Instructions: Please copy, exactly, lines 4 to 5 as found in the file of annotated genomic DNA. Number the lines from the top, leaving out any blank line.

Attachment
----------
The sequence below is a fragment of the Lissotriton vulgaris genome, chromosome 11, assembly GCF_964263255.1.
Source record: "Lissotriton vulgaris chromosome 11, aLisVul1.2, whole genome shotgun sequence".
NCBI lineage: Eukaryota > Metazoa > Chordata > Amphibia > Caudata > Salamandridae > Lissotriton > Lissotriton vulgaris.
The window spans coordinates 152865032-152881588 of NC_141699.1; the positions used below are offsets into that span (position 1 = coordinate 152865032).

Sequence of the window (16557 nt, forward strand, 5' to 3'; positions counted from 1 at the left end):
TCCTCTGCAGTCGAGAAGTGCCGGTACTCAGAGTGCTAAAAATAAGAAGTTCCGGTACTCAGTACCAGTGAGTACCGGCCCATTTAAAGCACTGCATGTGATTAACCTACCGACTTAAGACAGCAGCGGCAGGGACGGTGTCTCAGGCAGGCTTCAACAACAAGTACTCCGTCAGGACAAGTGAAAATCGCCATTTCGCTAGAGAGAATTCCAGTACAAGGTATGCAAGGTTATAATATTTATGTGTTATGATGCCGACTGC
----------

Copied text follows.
The window spans coordinates 152865032-152881588 of NC_141699.1; the positions used below are offsets into that span (position 1 = coordinate 152865032).

Sequence of the window (16557 nt, forward strand, 5' to 3'; positions counted from 1 at the left end):